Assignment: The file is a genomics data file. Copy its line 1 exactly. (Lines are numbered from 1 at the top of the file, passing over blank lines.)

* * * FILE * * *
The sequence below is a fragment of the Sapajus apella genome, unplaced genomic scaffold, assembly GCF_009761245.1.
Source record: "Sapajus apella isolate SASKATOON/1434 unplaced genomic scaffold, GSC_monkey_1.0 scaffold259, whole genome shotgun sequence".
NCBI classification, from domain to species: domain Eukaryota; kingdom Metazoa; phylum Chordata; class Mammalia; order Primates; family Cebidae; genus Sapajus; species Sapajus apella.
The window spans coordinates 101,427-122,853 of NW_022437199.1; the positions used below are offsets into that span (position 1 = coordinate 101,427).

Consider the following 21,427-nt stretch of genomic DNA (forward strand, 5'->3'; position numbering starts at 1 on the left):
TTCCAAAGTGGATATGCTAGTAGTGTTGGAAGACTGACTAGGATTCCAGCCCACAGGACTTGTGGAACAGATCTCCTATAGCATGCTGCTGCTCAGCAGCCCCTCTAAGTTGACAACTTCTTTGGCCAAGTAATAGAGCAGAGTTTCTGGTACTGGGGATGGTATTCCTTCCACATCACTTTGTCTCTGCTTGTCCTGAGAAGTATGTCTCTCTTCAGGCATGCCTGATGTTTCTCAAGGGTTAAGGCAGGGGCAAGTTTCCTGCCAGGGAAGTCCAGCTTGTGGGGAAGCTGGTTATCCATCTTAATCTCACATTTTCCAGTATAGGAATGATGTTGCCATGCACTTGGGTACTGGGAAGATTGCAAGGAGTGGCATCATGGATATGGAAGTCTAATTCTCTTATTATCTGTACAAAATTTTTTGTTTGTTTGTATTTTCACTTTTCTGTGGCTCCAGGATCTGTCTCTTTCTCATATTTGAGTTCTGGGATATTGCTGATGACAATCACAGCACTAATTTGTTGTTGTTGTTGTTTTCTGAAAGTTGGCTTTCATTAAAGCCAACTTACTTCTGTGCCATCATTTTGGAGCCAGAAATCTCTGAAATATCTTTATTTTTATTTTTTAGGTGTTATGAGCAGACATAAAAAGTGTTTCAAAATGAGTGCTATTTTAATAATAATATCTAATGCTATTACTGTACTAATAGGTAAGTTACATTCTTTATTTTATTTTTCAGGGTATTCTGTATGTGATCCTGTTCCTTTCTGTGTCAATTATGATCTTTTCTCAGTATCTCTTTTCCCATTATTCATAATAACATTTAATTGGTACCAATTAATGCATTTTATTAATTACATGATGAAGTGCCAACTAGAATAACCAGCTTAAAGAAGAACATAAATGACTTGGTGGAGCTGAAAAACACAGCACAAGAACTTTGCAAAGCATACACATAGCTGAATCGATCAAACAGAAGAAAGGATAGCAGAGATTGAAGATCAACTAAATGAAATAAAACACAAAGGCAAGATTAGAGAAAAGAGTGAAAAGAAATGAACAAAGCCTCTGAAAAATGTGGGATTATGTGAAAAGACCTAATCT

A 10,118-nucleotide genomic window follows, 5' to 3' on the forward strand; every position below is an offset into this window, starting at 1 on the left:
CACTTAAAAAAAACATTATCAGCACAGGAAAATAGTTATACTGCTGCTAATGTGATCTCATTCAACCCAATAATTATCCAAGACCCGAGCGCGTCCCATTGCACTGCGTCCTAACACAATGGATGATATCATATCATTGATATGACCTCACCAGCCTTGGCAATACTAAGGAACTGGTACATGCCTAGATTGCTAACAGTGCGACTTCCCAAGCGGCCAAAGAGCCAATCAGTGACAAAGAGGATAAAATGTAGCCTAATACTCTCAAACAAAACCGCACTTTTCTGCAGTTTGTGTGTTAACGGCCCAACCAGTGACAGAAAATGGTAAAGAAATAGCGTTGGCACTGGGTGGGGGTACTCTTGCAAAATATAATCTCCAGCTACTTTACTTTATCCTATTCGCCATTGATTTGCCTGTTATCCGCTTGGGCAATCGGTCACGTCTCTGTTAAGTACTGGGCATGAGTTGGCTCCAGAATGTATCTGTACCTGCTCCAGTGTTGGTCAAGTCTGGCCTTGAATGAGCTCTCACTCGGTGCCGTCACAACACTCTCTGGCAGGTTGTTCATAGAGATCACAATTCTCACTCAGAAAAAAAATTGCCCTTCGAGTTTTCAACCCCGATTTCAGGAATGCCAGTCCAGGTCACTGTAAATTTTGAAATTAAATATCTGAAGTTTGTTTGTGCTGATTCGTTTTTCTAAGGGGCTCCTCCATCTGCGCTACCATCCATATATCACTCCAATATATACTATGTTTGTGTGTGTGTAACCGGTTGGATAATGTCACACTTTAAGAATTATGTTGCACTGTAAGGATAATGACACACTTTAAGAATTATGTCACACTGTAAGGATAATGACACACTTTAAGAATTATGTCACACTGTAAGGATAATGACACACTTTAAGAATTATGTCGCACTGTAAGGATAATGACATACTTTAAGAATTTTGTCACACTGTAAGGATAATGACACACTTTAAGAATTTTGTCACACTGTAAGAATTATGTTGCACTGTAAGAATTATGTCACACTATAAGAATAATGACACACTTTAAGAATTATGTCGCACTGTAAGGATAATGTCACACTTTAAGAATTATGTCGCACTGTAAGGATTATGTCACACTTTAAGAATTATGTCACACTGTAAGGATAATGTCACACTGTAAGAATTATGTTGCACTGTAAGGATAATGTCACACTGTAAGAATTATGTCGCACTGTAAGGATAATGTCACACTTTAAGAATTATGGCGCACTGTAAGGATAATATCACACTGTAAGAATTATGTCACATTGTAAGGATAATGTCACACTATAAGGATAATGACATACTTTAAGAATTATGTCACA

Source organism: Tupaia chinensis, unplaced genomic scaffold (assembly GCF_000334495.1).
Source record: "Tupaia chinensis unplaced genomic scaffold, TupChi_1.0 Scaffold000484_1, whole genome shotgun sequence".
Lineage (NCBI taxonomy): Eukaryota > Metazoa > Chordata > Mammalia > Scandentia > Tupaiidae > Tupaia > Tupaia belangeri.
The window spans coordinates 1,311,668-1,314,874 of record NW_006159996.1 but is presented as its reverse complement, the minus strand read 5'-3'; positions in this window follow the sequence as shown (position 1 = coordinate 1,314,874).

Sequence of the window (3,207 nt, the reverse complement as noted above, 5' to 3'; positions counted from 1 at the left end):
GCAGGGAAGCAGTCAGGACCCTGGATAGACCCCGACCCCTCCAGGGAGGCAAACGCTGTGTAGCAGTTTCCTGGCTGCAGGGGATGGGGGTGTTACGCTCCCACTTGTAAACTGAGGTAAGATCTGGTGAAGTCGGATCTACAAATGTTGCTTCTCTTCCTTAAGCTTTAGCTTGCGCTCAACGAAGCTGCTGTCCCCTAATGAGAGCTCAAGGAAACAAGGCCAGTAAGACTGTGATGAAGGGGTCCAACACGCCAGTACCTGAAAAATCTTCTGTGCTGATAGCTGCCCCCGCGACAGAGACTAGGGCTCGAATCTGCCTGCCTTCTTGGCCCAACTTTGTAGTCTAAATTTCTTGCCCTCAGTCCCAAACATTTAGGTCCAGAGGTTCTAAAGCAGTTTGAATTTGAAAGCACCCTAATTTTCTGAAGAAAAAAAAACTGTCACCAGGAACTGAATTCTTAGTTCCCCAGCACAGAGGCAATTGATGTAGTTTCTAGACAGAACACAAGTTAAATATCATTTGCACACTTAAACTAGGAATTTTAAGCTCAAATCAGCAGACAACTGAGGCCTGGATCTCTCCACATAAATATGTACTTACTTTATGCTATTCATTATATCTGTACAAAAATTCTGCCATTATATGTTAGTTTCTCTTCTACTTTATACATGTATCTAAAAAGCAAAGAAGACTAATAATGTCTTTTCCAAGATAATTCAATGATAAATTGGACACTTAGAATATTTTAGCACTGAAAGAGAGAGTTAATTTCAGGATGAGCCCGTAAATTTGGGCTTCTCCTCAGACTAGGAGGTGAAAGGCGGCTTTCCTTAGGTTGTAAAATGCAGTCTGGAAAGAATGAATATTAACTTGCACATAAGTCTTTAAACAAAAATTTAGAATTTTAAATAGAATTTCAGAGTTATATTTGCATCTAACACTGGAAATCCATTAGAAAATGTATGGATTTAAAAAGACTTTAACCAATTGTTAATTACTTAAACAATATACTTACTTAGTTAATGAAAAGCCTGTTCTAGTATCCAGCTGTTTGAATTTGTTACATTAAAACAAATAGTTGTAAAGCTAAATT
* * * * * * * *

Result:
The sequence below is a fragment of the Sapajus apella genome, unplaced genomic scaffold, assembly GCF_009761245.1.